The final rule, for which AAPA advocated, eliminates a requirement for a physician to be physically on site once every two weeks at certified rural health clinics, federally qualified health centers and critical access hospitals (CAHs). PAs will continue to follow state law and facility policies.
Two additional issues in the rule include:
- Confirmation of existing CMS policy that PAs may be members of a hospital’s medical staff.
- Elimination of a requirement that CAH physicians review outpatient medical records at least bi-weekly for patients treated by PAs (or NPs). CMS will now defer to state law on this issue.
Ensuring patients receive timely access to medically necessary, high-quality care is the goal behind the federal effort to remove regulations that are outdated, don’t lead to improved patient care or are no longer reflective of the enhanced manner in which PAs deliver care.
Nebraska Hospital Association Sponsors Health Careers
Within a year of starting my first job as a Physician Assistant I was asked to precept a PA student. My first thoughts were along the lines of; “I just graduated and started this job and now I am going to try and teach someone else?” I would like to go back and “redo” those first few rotations as I am sure I could have taught them more and given then a better clinic experience. Now, after 6 years of precepting, I finally feel as though I have a better understanding of what makes a good preceptor. There are three main reasons that I have continued to precept students; furthering the PA profession, furthering my education, and furthering the education of the PA student. Any time a PA student comes into our office and interacts with patients, family members, and/or staff they are exposing the PA profession and educating others about what we do. There is no way that our profession would be where it is today without all of the PAs who have volunteered their time and talents to be a preceptor for students. A benefit I receive as I continue to precept students is learning something from each one, whether it be the answer to a question that we have to look up together or an update they have learned in one of their lectures. Teaching students will always keep you on your toes. Of course one cannot forget what preceptors are doing for the education of the students themselves. Try to imagine being the PA you are today without the hands on rotations that you were able to participate in. Thank you to those who already serve as preceptors and if you do not, I encourage you to think about starting, as the benefits will be great for the student, teacher, and profession.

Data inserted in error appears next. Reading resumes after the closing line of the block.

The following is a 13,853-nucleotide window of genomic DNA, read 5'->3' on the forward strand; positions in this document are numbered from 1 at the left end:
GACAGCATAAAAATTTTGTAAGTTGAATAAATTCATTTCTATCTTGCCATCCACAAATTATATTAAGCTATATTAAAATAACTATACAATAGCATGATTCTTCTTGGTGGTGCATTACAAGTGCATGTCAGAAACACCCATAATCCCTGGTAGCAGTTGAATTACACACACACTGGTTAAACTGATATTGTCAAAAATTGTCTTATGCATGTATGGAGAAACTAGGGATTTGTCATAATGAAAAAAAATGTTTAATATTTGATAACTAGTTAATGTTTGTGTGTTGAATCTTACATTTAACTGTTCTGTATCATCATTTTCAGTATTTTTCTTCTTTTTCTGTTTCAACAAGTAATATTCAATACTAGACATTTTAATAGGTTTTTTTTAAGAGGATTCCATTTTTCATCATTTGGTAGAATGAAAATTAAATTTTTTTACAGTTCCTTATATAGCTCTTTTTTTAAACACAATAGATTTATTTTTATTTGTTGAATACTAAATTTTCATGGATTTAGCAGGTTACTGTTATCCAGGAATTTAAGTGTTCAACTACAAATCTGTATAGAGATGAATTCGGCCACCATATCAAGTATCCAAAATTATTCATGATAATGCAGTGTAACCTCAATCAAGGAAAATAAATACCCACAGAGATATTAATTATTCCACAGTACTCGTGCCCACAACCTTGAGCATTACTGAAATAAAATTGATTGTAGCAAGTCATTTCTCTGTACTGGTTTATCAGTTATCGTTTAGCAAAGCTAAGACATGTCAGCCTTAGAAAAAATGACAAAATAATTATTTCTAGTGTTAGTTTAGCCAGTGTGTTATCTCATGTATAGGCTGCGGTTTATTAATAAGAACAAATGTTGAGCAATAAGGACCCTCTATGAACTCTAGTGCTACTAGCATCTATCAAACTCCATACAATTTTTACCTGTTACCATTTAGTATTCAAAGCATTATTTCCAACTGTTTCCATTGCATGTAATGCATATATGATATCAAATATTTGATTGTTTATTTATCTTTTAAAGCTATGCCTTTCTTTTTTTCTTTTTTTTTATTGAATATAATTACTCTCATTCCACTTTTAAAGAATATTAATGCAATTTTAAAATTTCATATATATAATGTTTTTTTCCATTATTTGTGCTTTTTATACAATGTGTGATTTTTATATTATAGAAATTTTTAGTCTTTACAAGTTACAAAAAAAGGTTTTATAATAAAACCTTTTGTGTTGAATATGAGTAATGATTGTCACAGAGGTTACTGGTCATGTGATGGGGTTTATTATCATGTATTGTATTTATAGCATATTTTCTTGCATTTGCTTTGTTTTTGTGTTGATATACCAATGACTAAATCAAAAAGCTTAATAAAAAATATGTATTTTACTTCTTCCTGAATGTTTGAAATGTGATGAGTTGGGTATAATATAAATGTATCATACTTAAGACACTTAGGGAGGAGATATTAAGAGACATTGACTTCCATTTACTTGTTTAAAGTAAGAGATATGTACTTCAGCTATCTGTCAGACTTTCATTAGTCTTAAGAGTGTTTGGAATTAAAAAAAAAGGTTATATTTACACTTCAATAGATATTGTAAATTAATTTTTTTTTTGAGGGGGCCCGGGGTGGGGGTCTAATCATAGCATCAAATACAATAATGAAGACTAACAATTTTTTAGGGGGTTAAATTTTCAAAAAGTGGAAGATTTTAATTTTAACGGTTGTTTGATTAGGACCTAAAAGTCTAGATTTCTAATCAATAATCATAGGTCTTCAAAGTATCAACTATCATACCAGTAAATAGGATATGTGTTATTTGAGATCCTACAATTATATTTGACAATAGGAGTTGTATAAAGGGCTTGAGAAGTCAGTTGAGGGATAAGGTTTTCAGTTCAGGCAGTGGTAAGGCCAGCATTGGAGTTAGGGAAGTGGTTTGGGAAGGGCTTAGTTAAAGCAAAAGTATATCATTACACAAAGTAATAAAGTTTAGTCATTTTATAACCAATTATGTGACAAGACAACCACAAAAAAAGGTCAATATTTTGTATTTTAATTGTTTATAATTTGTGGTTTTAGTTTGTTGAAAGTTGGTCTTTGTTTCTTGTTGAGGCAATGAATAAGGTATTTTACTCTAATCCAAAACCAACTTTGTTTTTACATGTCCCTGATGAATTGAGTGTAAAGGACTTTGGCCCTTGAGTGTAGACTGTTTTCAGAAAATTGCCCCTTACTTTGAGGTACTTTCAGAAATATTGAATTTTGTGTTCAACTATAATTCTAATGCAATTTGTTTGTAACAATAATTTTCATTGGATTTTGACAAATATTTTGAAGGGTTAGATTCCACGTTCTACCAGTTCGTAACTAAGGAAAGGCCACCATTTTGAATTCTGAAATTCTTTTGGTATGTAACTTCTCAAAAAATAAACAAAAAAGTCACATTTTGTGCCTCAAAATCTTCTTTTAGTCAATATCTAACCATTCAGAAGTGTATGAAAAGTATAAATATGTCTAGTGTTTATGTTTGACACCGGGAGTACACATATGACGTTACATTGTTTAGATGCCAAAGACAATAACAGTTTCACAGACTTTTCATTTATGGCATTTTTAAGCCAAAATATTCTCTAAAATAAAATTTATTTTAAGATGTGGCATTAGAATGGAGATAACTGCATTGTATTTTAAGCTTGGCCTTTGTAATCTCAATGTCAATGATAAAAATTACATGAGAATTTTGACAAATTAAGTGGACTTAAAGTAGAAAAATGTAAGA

Chelsie Doane, PA-C
2014 NAPA President Elect
New Guidelines for Treating Hypertensive Patients